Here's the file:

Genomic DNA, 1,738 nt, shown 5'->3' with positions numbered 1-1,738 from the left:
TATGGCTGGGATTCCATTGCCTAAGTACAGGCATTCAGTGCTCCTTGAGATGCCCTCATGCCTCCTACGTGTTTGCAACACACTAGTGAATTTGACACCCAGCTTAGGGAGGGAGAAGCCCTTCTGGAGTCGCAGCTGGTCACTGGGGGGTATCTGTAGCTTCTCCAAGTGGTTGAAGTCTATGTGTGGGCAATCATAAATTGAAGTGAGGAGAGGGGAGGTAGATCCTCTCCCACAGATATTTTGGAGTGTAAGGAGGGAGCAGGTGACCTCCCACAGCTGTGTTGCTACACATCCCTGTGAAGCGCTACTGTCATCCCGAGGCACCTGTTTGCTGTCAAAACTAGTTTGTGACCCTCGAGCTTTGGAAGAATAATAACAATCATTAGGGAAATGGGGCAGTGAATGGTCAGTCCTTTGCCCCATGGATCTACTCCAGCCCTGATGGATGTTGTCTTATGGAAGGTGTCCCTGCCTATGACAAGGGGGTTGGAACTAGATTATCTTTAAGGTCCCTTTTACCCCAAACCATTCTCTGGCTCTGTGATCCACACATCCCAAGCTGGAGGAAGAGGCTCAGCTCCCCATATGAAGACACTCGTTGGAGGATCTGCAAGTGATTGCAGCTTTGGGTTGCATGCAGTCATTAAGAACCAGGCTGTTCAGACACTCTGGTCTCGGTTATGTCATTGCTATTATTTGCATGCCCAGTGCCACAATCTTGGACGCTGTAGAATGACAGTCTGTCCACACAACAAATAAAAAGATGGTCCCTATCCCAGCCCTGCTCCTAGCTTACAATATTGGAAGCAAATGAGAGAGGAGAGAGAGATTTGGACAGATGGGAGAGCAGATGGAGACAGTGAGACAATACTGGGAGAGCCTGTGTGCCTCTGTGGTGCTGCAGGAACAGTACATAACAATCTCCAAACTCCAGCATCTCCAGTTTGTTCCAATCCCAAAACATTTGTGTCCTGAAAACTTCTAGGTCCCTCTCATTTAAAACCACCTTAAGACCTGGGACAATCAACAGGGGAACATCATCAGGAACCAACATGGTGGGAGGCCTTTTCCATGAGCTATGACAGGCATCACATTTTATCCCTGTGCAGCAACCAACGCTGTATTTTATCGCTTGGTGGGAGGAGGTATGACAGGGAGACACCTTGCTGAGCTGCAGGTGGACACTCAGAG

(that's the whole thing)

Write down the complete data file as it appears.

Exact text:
Genomic DNA, 1,738 nt, shown 5'->3' with positions numbered 1-1,738 from the left:
TATGGCTGGGATTCCATTGCCTAAGTACAGGCATTCAGTGCTCCTTGAGATGCCCTCATGCCTCCTACGTGTTTGCAACACACTAGTGAATTTGACACCCAGCTTAGGGAGGGAGAAGCCCTTCTGGAGTCGCAGCTGGTCACTGGGGGGTATCTGTAGCTTCTCCAAGTGGTTGAAGTCTATGTGTGGGCAATCATAAATTGAAGTGAGGAGAGGGGAGGTAGATCCTCTCCCACAGATATTTTGGAGTGTAAGGAGGGAGCAGGTGACCTCCCACAGCTGTGTTGCTACACATCCCTGTGAAGCGCTACTGTCATCCCGAGGCACCTGTTTGCTGTCAAAACTAGTTTGTGACCCTCGAGCTTTGGAAGAATAATAACAATCATTAGGGAAATGGGGCAGTGAATGGTCAGTCCTTTGCCCCATGGATCTACTCCAGCCCTGATGGATGTTGTCTTATGGAAGGTGTCCCTGCCTATGACAAGGGGGTTGGAACTAGATTATCTTTAAGGTCCCTTTTACCCCAAACCATTCTCTGGCTCTGTGATCCACACATCCCAAGCTGGAGGAAGAGGCTCAGCTCCCCATATGAAGACACTCGTTGGAGGATCTGCAAGTGATTGCAGCTTTGGGTTGCATGCAGTCATTAAGAACCAGGCTGTTCAGACACTCTGGTCTCGGTTATGTCATTGCTATTATTTGCATGCCCAGTGCCACAATCTTGGACGCTGTAGAATGACAGTCTGTCCACACAACAAATAAAAAGATGGTCCCTATCCCAGCCCTGCTCCTAGCTTACAATATTGGAAGCAAATGAGAGAGGAGAGAGAGATTTGGACAGATGGGAGAGCAGATGGAGACAGTGAGACAATACTGGGAGAGCCTGTGTGCCTCTGTGGTGCTGCAGGAACAGTACATAACAATCTCCAAACTCCAGCATCTCCAGTTTGTTCCAATCCCAAAACATTTGTGTCCTGAAAACTTCTAGGTCCCTCTCATTTAAAACCACCTTAAGACCTGGGACAATCAACAGGGGAACATCATCAGGAACCAACATGGTGGGAGGCCTTTTCCATGAGCTATGACAGGCATCACATTTTATCCCTGTGCAGCAACCAACGCTGTATTTTATCGCTTGGTGGGAGGAGGTATGACAGGGAGACACCTTGCTGAGCTGCAGGTGGACACTCAGAG